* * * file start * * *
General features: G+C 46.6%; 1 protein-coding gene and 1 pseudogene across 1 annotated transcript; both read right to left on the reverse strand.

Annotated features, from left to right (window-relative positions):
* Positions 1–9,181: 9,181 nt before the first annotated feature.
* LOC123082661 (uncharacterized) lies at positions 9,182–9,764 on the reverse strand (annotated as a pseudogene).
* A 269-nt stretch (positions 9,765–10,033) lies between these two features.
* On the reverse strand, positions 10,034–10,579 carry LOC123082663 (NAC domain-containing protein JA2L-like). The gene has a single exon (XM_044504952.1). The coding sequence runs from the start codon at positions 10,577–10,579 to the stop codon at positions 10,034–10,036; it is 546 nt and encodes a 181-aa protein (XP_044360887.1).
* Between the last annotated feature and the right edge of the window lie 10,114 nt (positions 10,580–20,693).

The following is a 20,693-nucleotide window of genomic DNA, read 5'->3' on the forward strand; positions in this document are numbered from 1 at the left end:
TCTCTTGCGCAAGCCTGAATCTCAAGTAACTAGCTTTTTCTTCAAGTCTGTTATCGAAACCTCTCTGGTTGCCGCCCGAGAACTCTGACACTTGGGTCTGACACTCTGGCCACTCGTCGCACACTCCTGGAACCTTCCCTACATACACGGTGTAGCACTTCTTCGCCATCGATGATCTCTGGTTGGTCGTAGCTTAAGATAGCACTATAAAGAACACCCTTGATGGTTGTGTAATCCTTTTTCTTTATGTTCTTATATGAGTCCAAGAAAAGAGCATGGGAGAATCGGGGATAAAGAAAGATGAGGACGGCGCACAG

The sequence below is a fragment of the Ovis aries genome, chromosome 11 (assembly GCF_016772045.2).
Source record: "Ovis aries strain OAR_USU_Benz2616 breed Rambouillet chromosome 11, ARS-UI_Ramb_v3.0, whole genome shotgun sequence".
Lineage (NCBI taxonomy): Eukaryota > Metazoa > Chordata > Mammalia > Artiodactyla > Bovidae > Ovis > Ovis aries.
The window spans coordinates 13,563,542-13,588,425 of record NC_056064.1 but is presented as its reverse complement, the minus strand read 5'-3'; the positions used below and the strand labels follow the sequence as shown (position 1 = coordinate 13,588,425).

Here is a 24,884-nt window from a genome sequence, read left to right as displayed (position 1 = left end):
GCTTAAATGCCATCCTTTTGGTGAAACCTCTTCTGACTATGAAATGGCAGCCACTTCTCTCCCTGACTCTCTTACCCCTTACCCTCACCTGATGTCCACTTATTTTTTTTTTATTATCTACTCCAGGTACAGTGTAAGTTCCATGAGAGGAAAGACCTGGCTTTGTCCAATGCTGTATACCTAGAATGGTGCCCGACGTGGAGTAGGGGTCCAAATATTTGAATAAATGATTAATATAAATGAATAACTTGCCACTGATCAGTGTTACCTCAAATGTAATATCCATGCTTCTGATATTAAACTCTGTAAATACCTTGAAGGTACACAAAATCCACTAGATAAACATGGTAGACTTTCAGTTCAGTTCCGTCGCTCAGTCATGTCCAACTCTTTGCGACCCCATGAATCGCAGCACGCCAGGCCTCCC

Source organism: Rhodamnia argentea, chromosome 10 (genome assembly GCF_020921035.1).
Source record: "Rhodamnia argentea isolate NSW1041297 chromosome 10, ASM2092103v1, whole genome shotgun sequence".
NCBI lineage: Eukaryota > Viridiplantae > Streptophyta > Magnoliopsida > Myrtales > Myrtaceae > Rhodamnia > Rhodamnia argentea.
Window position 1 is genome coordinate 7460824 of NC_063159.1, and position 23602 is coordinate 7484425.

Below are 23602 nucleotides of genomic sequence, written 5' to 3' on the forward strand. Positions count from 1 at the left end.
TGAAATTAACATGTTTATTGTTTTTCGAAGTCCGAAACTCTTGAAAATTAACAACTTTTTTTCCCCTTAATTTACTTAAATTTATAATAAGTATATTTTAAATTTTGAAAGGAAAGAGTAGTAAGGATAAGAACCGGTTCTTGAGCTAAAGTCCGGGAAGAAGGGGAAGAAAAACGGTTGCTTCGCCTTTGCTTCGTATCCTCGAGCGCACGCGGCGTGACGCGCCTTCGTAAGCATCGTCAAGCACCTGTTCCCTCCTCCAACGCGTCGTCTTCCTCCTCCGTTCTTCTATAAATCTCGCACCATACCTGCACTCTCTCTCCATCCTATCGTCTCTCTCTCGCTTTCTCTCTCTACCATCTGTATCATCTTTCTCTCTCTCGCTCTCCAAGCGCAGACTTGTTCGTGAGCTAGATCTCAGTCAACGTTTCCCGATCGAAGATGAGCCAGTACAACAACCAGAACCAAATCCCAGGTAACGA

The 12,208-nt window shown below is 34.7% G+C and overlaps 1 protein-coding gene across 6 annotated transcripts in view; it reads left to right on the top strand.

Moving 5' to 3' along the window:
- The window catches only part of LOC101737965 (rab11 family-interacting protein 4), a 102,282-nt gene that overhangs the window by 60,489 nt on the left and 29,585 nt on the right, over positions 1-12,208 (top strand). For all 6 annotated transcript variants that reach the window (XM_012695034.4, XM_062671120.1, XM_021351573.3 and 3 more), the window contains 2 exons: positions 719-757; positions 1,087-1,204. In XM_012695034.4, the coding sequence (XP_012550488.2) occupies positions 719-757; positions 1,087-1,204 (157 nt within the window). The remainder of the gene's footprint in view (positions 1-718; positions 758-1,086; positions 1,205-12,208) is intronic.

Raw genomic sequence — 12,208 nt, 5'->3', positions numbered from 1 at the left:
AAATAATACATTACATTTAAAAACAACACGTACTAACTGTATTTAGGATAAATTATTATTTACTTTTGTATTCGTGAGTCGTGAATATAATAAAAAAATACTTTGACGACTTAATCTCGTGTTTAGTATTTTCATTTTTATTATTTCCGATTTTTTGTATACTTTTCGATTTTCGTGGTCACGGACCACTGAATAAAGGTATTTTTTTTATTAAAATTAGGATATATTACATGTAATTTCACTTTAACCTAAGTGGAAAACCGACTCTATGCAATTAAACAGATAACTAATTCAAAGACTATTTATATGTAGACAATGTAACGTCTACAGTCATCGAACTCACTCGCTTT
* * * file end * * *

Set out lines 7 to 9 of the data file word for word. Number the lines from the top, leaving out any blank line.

* Between the last annotated feature and the right edge of the window lie 10,114 nt (positions 10,580–20,693).

The following is a 20,693-nucleotide window of genomic DNA, read 5'->3' on the forward strand; positions in this document are numbered from 1 at the left end:
TCTCTTGCGCAAGCCTGAATCTCAAGTAACTAGCTTTTTCTTCAAGTCTGTTATCGAAACCTCTCTGGTTGCCGCCCGAGAACTCTGACACTTGGGTCTGACACTCTGGCCACTCGTCGCACACTCCTGGAACCTTCCCTACATACACGGTGTAGCACTTCTTCGCCATCGATGATCTCTGGTTGGTCGTAGCTTAAGATAGCACTATAAAGAACACCCTTGATGGTTGTGTAATCCTTTTTCTTTATGTTCTTATATGAGTCCAAGAAAAGAGCATGGGAGAATCGGGGATAAAGAAAGATGAGGACGGCGCACAG